Australian technology news, reviews, and guides to help you
Australian technology news, reviews, and guides to help you

The Wrap – The Tech Trends of 2020

The Wrap takes a look at the tech trends of 2020. From smart cars to the smart home, we’re joined by Geoff Quattromani and Fergus Halliday to glance at the year ahead, all in five minutes.

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It’s the beginning of 2020, and you’re listening to The Wrap, Australia’s fastest technology roundup, and with a new year underway, we’re peering into what you can expect for 2020.

Each and every year is different, and while last year didn’t quite turn out the way everyone expected, many of the trends we did predict were fairly close.

8K arrived, more banks supported mobile payment standards, cars became a little more connected, 5G launched, and the home became smarter thanks to all those smart devices.

So what’s next? Well mostly continuations, as the world becomes more connected and switched on. 2020 may well be the “hindsight year” where we look back at what we’ve done, but it’s also the year where we look to where we’re going.

And we’re heading to a very connected future, which probably doesn’t come as much of a surprise. You probably saw quite a few smart speakers and smart displays in the past year, and these can give your home voice control.

Now we just need more devices that play together. Things like smart whitegoods and appliances are on the cards, as your fridge, oven, and more find ways to connect to the web.

Geoff Quattromani (2GB, Technology Uncorked)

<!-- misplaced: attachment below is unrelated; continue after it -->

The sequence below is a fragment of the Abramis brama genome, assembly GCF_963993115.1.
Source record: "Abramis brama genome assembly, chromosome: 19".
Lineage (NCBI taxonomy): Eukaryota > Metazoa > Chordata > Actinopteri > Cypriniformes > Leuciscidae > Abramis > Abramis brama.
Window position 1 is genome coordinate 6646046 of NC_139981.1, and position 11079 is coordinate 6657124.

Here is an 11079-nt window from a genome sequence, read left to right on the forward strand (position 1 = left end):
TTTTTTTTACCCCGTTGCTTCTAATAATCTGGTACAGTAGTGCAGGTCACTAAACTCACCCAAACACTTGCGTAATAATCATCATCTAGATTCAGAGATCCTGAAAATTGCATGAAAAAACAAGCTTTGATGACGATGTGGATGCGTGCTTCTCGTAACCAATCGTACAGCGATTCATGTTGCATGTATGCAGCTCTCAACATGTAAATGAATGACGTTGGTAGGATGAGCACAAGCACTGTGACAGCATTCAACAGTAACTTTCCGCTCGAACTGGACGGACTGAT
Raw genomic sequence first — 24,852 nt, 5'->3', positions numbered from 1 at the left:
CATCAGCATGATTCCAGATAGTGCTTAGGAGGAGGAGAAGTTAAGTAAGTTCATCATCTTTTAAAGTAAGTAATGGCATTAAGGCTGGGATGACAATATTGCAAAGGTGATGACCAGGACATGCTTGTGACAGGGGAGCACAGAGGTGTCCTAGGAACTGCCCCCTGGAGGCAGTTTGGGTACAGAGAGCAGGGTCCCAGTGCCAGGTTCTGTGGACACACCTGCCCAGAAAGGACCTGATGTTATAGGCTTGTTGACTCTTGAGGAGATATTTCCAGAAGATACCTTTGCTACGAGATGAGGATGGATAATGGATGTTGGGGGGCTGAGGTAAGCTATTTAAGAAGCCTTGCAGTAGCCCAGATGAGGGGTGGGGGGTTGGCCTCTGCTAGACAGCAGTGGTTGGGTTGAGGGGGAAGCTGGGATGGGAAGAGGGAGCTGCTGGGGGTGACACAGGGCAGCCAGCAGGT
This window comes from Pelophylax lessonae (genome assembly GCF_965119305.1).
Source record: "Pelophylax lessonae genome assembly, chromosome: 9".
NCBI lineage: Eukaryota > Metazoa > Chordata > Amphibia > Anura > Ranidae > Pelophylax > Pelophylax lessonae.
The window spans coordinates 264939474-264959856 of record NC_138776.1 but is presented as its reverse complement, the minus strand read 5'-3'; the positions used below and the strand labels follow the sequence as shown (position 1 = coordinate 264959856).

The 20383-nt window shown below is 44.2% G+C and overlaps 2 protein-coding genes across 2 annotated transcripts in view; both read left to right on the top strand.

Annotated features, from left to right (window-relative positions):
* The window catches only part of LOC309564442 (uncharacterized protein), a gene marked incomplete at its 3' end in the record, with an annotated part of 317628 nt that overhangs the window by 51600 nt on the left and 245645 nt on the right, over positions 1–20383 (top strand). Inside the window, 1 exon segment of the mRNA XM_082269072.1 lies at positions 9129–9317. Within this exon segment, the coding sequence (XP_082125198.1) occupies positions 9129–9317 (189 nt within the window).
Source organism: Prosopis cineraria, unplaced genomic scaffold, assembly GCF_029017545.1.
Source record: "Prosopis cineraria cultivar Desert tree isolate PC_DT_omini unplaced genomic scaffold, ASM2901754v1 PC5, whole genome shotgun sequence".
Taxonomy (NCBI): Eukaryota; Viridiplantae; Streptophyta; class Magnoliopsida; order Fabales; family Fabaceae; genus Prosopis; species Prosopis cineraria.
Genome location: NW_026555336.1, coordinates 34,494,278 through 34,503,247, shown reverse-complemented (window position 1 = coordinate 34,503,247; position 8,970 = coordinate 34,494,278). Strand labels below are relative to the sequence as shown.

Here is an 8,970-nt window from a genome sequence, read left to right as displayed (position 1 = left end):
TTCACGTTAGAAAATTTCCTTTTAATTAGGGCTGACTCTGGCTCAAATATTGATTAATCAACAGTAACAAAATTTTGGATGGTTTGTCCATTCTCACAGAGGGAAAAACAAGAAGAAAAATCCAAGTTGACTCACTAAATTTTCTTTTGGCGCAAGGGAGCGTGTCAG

I fully expect the smart home will take a lift in its game. I’m not talking about us just talking to a speaker and getting a recipe read out to us. I’m saying that when we talk to a smart speaker, it’s going to preheat our oven. Our oven is going to tell our dishwasher what kind of load to expect in the evening. And when we’re finished cooking, the vacuum goes and starts to clean up.

That’s 2GB technology commentator Geoff Quattromani, who suggested that the smart home will get just that little bit smarter in 2020, as the whole smart home concept became a bundled package, and not just a way to control what music is playing at home.

Geoff also thinks cars will be impacted in a smart way, as the car brands looking to make an impact play catchup with one of the leading auto manufacturers.

Geoff Quattromani (2GB, Technology Uncorked)

I also think we’ll see some big changes in self driving cars not just from Tesla, but the other manufacturers which all playing catch up at this point.

Given the lead Tesla seems to have right now, existing car manufacturers are going to have to make 2020 the year they fight back, and since it sounds like the future, it might just work to their advantage.

The worlds of augmented reality and virtual reality look set to make some changes, too, with brands outside of Oculus and HTC looking to break into the virtual world these gadgets are a bridge to.